The authors of the CAP report present several policy recommendations as options for implementing a one-time FAFSA, such as all students completing the FAFSA just once, only Pell-eligible students filing the FAFSA just once, only zero-EFC students filing once, or independent students only filing once. While a permanent change would need to come through a change to the Higher Education Act, the authors said the Department of Education could implement a stop-gap measure in the meantime by only requiring students to fill out a questionnaire checking on factors that would significantly change their EFCs, rather than filling out an entirely new FAFSA.

“Although a one-time FAFSA may seem fraught with challenges, implementing the policy for the entire undergraduate population is feasible for the federal government and would improve the lives of students,” they wrote. “Ultimately, a one-time FAFSA highlights how much the federal government relies on overly exacting students’ EFCs and the associated need analysis process in order to award need-based aid. Combining a one-time FAFSA with other simplification policies, such as removing infrequently answered questions from the form, would give students a new, more straightforward system—resulting in real benefits in terms of college access and affordability.”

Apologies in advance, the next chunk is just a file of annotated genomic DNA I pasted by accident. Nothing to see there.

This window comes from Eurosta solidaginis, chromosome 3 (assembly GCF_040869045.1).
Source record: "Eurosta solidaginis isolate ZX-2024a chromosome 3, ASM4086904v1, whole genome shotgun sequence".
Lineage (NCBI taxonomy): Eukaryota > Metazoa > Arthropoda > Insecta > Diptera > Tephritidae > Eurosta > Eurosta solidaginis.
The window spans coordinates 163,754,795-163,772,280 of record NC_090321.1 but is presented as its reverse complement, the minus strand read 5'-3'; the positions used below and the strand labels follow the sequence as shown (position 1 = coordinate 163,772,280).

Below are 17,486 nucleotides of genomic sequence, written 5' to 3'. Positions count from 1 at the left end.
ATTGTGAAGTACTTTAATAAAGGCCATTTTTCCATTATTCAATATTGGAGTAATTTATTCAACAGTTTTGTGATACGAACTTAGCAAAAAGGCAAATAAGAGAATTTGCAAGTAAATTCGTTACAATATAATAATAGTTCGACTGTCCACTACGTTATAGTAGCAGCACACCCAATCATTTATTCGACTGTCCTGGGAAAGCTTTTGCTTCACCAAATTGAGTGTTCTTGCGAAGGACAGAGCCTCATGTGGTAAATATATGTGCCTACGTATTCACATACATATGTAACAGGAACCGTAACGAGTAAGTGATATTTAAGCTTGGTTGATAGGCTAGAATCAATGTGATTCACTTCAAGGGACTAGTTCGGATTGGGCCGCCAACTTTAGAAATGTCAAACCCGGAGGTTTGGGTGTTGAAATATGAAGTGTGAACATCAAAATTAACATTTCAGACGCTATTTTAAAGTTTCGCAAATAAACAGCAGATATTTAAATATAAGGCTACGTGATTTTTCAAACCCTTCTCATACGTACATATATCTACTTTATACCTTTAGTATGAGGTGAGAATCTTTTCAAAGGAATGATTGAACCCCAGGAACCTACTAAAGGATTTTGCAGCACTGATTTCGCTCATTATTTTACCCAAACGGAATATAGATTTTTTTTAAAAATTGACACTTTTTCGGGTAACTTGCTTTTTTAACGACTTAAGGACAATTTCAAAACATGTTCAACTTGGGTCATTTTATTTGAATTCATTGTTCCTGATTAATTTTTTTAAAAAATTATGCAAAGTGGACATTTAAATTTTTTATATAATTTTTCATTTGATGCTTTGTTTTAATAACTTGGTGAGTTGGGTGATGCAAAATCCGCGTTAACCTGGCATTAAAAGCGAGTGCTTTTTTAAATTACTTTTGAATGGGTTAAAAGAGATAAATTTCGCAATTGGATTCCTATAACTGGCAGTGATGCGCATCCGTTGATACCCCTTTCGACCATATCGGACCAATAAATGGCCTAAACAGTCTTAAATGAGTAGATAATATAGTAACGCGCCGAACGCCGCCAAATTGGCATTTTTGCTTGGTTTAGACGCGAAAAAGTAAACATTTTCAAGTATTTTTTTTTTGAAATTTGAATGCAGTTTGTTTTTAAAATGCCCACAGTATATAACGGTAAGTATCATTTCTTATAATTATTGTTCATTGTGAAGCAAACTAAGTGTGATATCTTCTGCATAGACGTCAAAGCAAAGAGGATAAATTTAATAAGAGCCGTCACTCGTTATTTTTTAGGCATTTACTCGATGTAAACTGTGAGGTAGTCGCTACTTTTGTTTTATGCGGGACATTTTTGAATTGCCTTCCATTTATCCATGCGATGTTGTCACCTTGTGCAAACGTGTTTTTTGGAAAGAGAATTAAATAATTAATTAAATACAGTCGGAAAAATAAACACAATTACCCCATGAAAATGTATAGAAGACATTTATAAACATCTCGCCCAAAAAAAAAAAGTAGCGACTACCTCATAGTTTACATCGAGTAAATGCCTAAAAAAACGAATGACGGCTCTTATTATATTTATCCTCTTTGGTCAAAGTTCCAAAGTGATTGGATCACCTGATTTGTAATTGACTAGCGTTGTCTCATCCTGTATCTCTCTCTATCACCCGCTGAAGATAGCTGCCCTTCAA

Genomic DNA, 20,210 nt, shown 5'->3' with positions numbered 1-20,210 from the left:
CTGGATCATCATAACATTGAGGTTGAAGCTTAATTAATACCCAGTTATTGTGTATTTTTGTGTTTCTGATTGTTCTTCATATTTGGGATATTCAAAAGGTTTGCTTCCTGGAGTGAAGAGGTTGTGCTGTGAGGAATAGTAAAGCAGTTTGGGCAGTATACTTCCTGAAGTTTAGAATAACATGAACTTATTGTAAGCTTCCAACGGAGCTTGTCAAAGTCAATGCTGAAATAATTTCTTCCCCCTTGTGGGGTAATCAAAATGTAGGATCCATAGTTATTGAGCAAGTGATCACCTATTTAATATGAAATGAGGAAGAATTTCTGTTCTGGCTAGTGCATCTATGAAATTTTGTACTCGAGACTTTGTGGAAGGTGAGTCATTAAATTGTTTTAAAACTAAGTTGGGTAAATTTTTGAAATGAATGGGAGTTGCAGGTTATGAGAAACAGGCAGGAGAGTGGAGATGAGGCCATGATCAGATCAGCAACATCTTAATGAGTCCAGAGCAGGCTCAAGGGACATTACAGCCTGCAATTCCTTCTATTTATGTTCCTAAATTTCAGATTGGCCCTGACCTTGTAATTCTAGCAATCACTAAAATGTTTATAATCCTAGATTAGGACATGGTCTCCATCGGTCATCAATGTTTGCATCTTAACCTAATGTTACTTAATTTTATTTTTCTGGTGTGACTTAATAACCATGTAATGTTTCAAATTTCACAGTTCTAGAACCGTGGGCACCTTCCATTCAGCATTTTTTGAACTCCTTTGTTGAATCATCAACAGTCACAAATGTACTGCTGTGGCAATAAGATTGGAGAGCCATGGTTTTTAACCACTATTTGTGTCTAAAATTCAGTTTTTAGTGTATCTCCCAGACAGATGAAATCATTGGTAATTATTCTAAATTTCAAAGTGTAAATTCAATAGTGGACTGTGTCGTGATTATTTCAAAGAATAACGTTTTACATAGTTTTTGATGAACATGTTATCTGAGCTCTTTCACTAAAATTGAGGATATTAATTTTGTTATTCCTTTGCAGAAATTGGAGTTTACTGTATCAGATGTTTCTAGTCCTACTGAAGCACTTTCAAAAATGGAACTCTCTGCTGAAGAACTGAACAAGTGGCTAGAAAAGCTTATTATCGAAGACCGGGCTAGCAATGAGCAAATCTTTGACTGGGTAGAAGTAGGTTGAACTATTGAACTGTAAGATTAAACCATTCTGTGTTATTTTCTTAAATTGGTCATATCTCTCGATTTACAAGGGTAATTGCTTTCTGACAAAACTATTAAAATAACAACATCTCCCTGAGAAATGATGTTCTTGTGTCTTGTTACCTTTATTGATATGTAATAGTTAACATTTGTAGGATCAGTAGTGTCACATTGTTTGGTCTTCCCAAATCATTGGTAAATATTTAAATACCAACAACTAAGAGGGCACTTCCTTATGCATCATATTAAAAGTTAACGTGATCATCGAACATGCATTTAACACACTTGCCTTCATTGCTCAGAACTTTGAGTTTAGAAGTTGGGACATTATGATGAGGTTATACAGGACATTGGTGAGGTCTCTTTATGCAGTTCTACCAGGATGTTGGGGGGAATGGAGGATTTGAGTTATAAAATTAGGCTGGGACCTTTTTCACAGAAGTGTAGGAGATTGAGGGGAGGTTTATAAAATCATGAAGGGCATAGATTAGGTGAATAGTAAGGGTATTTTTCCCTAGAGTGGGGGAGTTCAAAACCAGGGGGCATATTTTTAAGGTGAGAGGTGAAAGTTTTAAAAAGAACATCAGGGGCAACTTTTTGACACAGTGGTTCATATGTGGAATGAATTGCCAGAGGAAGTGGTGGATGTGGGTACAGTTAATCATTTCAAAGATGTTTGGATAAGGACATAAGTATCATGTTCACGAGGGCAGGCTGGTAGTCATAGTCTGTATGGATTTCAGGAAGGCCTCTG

Publication Date: 11/27/2018

David S | 11/27/2018 10:22:29 AM

We MUST do this. Poor students and their families spend too much time proving to us that they're poor, and who knows how many low income students we lose because of the repeated burden to jump through these completely unnecessary hoops. We spend too much time gathering and reviewing information that tells us what we already know. Financial events that cause EFC's to go up one year to the next are often things that do not increase the family's ability to pay for college. When we buy houses or cars or other major purchases, we know how much the whole thing is going to cost, yet when it comes to college (which usually costs more than a car, and in some cases, more than a house), instead of giving one grand total price, we ask families to take a leap of faith that it will be affordable in subsequent years.

The way to right all of these wrongs is a one-time-only FAFSA, and I applaud the work of the CAP for this study, which was presented last summer in Austin.

PS - if you have institutional funds that you want to award on the basis of a new set of data every year, go for it, I'm sure our friends at the College Board would be glad to help you out with the CSS Profile. But for the majority of students who attend a school without such funds or policies, let's *really* simplify aid.